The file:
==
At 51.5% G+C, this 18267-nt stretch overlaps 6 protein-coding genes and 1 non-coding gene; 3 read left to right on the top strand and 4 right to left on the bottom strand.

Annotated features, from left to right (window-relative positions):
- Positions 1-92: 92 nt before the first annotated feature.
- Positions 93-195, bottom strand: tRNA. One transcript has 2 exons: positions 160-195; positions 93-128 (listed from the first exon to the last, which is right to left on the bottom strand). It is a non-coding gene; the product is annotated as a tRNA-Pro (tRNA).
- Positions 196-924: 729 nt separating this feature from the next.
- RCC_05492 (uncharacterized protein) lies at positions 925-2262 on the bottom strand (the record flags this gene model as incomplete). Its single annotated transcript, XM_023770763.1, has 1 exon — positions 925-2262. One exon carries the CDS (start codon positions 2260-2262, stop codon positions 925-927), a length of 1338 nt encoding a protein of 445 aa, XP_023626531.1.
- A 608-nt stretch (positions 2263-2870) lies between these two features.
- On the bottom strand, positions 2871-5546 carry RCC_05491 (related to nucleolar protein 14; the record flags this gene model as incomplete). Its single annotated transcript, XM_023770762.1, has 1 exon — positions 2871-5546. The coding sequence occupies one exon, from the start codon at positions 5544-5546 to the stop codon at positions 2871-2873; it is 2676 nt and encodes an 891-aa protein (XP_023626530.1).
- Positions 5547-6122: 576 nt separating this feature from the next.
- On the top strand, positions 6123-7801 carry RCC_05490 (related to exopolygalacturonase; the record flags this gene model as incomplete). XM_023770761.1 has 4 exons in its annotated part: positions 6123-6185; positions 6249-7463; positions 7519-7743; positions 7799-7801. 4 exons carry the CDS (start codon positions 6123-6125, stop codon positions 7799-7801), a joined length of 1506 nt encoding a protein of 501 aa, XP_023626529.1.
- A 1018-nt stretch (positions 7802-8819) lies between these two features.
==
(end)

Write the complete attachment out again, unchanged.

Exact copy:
At 51.5% G+C, this 18267-nt stretch overlaps 6 protein-coding genes and 1 non-coding gene; 3 read left to right on the top strand and 4 right to left on the bottom strand.

Annotated features, from left to right (window-relative positions):
- Positions 1-92: 92 nt before the first annotated feature.
- Positions 93-195, bottom strand: tRNA. One transcript has 2 exons: positions 160-195; positions 93-128 (listed from the first exon to the last, which is right to left on the bottom strand). It is a non-coding gene; the product is annotated as a tRNA-Pro (tRNA).
- Positions 196-924: 729 nt separating this feature from the next.
- RCC_05492 (uncharacterized protein) lies at positions 925-2262 on the bottom strand (the record flags this gene model as incomplete). Its single annotated transcript, XM_023770763.1, has 1 exon — positions 925-2262. One exon carries the CDS (start codon positions 2260-2262, stop codon positions 925-927), a length of 1338 nt encoding a protein of 445 aa, XP_023626531.1.
- A 608-nt stretch (positions 2263-2870) lies between these two features.
- On the bottom strand, positions 2871-5546 carry RCC_05491 (related to nucleolar protein 14; the record flags this gene model as incomplete). Its single annotated transcript, XM_023770762.1, has 1 exon — positions 2871-5546. The coding sequence occupies one exon, from the start codon at positions 5544-5546 to the stop codon at positions 2871-2873; it is 2676 nt and encodes an 891-aa protein (XP_023626530.1).
- Positions 5547-6122: 576 nt separating this feature from the next.
- On the top strand, positions 6123-7801 carry RCC_05490 (related to exopolygalacturonase; the record flags this gene model as incomplete). XM_023770761.1 has 4 exons in its annotated part: positions 6123-6185; positions 6249-7463; positions 7519-7743; positions 7799-7801. 4 exons carry the CDS (start codon positions 6123-6125, stop codon positions 7799-7801), a joined length of 1506 nt encoding a protein of 501 aa, XP_023626529.1.
- A 1018-nt stretch (positions 7802-8819) lies between these two features.